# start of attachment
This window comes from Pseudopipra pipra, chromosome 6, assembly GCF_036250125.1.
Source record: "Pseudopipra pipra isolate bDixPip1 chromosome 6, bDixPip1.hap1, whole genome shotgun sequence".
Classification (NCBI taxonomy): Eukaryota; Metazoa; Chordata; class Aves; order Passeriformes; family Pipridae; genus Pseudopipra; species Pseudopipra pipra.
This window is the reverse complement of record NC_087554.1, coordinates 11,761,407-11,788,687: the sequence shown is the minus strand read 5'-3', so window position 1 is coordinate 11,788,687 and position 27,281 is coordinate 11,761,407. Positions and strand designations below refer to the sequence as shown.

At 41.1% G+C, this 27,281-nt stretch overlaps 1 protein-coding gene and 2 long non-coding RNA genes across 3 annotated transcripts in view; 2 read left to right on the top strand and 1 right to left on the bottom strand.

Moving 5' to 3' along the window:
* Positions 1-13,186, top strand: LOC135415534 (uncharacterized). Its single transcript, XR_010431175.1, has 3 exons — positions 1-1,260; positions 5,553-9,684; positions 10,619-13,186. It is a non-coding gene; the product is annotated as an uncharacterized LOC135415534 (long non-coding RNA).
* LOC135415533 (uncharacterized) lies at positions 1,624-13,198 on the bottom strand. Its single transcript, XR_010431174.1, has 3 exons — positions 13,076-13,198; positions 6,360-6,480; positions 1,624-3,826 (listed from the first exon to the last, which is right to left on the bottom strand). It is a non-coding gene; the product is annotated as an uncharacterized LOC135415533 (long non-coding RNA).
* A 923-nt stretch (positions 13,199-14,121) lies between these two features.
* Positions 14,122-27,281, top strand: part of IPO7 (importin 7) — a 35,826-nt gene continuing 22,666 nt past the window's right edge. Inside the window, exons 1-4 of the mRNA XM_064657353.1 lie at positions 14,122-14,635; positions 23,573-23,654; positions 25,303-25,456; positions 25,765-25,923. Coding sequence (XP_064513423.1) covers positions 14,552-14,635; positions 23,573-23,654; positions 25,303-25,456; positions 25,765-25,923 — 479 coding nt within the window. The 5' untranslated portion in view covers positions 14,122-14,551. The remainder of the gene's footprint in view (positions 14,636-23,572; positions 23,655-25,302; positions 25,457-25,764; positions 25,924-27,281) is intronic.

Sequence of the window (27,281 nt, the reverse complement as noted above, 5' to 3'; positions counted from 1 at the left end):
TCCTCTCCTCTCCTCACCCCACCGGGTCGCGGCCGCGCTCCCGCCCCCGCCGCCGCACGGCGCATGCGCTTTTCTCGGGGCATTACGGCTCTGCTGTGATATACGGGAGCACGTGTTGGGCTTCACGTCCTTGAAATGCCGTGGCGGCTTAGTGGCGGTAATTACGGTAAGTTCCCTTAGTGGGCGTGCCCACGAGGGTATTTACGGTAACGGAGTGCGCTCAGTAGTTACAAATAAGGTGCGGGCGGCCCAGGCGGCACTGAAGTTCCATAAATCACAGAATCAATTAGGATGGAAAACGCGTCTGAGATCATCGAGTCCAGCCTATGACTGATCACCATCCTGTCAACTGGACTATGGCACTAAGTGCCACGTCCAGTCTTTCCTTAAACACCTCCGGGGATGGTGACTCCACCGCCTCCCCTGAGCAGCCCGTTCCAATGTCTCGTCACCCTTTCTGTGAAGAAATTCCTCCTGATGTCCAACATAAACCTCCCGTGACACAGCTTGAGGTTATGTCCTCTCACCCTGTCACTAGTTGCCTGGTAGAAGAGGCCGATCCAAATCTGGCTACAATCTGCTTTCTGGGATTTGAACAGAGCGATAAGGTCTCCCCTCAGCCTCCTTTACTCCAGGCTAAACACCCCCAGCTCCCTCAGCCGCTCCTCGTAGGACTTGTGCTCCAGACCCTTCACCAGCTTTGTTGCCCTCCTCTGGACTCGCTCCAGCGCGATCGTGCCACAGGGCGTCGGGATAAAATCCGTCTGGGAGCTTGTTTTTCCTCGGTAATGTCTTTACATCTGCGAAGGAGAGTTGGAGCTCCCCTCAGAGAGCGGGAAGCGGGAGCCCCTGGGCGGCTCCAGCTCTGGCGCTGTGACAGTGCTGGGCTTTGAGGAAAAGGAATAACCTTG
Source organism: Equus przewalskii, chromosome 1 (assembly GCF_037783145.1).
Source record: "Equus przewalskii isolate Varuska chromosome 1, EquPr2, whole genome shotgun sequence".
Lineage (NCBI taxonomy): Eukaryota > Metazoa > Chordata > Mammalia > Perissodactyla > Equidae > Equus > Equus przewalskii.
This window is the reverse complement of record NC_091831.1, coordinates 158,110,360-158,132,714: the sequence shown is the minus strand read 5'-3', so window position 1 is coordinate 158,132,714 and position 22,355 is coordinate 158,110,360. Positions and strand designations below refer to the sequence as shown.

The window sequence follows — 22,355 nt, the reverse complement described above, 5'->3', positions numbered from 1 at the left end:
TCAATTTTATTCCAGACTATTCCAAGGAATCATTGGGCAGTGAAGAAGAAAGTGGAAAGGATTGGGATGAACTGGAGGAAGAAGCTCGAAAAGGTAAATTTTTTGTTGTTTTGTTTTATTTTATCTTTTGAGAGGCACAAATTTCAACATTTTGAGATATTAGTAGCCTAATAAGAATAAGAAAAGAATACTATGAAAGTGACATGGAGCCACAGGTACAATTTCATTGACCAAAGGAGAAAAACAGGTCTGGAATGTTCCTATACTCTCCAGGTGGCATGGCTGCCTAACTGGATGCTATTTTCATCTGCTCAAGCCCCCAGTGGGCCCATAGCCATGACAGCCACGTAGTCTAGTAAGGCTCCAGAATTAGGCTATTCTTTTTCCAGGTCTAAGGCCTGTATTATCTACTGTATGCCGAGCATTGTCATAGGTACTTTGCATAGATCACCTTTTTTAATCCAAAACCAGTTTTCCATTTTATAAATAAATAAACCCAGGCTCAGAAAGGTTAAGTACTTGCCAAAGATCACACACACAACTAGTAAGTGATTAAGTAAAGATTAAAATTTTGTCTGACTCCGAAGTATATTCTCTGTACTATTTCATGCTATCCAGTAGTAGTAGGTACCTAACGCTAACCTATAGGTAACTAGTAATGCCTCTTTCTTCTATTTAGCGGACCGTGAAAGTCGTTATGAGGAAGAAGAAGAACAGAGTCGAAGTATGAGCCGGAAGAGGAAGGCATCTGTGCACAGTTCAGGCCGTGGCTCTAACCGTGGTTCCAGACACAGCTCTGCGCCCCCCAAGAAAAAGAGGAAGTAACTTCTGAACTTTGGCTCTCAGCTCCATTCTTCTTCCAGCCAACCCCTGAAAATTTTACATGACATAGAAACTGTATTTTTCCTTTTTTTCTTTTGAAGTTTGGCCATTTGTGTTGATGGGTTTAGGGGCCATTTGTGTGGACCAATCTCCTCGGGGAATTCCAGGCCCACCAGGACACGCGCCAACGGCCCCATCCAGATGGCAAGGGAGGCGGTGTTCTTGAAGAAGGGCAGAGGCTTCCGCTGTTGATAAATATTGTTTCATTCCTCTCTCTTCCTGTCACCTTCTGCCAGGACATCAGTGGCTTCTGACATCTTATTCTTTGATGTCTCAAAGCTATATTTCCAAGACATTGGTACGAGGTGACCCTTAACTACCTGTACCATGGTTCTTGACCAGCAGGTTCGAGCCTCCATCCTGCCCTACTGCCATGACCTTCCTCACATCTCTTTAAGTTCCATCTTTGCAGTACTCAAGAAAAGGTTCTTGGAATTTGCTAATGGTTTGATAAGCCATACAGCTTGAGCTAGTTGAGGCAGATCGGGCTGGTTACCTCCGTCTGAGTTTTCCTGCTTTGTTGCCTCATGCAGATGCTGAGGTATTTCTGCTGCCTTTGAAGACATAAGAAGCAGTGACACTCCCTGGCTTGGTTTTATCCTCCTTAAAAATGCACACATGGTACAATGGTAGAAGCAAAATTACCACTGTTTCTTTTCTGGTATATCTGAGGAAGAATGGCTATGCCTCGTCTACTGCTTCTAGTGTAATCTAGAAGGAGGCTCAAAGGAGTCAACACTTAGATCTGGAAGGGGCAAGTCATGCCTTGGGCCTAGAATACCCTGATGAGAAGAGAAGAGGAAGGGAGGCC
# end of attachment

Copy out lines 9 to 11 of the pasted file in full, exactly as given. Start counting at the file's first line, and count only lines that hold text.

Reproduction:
* A 923-nt stretch (positions 13,199-14,121) lies between these two features.
* Positions 14,122-27,281, top strand: part of IPO7 (importin 7) — a 35,826-nt gene continuing 22,666 nt past the window's right edge. Inside the window, exons 1-4 of the mRNA XM_064657353.1 lie at positions 14,122-14,635; positions 23,573-23,654; positions 25,303-25,456; positions 25,765-25,923. Coding sequence (XP_064513423.1) covers positions 14,552-14,635; positions 23,573-23,654; positions 25,303-25,456; positions 25,765-25,923 — 479 coding nt within the window. The 5' untranslated portion in view covers positions 14,122-14,551. The remainder of the gene's footprint in view (positions 14,636-23,572; positions 23,655-25,302; positions 25,457-25,764; positions 25,924-27,281) is intronic.

Sequence of the window (27,281 nt, the reverse complement as noted above, 5' to 3'; positions counted from 1 at the left end):